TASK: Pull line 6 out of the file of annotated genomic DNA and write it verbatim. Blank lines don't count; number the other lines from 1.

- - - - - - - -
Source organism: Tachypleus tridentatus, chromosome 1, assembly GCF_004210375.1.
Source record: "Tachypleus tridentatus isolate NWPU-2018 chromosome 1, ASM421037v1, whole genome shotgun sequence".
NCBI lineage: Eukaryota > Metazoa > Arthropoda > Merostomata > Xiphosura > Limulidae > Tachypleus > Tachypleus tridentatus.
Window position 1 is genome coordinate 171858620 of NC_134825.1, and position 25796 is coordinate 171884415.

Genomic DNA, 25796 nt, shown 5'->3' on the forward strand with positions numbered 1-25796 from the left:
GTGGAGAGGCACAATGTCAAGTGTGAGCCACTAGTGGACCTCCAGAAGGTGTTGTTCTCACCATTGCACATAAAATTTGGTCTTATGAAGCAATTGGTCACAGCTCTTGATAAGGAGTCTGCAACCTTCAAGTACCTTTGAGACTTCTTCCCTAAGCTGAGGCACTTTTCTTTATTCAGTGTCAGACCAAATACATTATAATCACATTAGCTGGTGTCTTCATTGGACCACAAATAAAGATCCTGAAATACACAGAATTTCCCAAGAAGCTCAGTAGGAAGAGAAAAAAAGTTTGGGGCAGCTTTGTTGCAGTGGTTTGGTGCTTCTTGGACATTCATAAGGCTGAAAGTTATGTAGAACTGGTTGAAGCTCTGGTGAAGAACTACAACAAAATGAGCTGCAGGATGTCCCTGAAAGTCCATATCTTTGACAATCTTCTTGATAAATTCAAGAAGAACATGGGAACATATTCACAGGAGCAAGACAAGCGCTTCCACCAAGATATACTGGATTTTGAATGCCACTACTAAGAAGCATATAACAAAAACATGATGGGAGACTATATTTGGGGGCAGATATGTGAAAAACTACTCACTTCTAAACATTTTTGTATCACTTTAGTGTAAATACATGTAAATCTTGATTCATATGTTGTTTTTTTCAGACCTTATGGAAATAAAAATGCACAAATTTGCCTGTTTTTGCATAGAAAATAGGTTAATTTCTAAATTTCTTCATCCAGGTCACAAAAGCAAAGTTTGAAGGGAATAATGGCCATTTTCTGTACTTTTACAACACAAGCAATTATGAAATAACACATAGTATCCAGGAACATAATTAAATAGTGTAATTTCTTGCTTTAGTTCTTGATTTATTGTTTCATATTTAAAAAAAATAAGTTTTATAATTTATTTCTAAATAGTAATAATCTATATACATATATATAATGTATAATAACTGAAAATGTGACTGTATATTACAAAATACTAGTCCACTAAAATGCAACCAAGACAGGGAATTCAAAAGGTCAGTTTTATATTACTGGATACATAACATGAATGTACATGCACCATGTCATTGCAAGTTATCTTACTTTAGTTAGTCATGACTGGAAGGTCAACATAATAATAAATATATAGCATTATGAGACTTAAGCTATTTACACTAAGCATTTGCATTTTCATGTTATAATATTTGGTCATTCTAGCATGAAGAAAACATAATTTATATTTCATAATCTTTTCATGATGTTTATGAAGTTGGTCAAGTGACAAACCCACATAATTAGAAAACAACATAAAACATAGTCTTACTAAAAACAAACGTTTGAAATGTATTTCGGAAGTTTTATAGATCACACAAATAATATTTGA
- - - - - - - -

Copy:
GTGGAGAGGCACAATGTCAAGTGTGAGCCACTAGTGGACCTCCAGAAGGTGTTGTTCTCACCATTGCACATAAAATTTGGTCTTATGAAGCAATTGGTCACAGCTCTTGATAAGGAGTCTGCAACCTTCAAGTACCTTTGAGACTTCTTCCCTAAGCTGAGGCACTTTTCTTTATTCAGTGTCAGACCAAATACATTATAATCACATTAGCTGGTGTCTTCATTGGACCACAAATAAAGATCCTGAAATACACAGAATTTCCCAAGAAGCTCAGTAGGAAGAGAAAAAAAGTTTGGGGCAGCTTTGTTGCAGTGGTTTGGTGCTTCTTGGACATTCATAAGGCTGAAAGTTATGTAGAACTGGTTGAAGCTCTGGTGAAGAACTACAACAAAATGAGCTGCAGGATGTCCCTGAAAGTCCATATCTTTGACAATCTTCTTGATAAATTCAAGAAGAACATGGGAACATATTCACAGGAGCAAGACAAGCGCTTCCACCAAGATATACTGGATTTTGAATGCCACTACTAAGAAGCATATAACAAAAACATGATGGGAGACTATATTTGGGGGCAGATATGTGAAAAACTACTCACTTCTAAACATTTTTGTATCACTTTAGTGTAAATACATGTAAATCTTGATTCATATGTTGTTTTTTTCAGACCTTATGGAAATAAAAATGCACAAATTTGCCTGTTTTTGCATAGAAAATAGGTTAATTTCTAAATTTCTTCATCCAGGTCACAAAAGCAAAGTTTGAAGGGAATAATGGCCATTTTCTGTACTTTTACAACACAAGCAATTATGAAATAACACATAGTATCCAGGAACATAATTAAATAGTGTAATTTCTTGCTTTAGTTCTTGATTTATTGTTTCATATTTAAAAAAAATAAGTTTTATAATTTATTTCTAAATAGTAATAATCTATATACATATATATAATGTATAATAACTGAAAATGTGACTGTATATTACAAAATACTAGTCCACTAAAATGCAACCAAGACAGGGAATTCAAAAGGTCAGTTTTATATTACTGGATACATAACATGAATGTACATGCACCATGTCATTGCAAGTTATCTTACTTTAGTTAGTCATGACTGGAAGGTCAACATAATAATAAATATATAGCATTATGAGACTTAAGCTATTTACACTAAGCATTTGCATTTTCATGTTATAATATTTGGTCATTCTAGCATGAAGAAAACATAATTTATATTTCATAATCTTTTCATGATGTTTATGAAGTTGGTCAAGTGACAAACCCACATAATTAGAAAACAACATAAAACATAGTCTTACTAAAAACAAACGTTTGAAATGTATTTCGGAAGTTTTATAGATCACACAAATAATATTTGA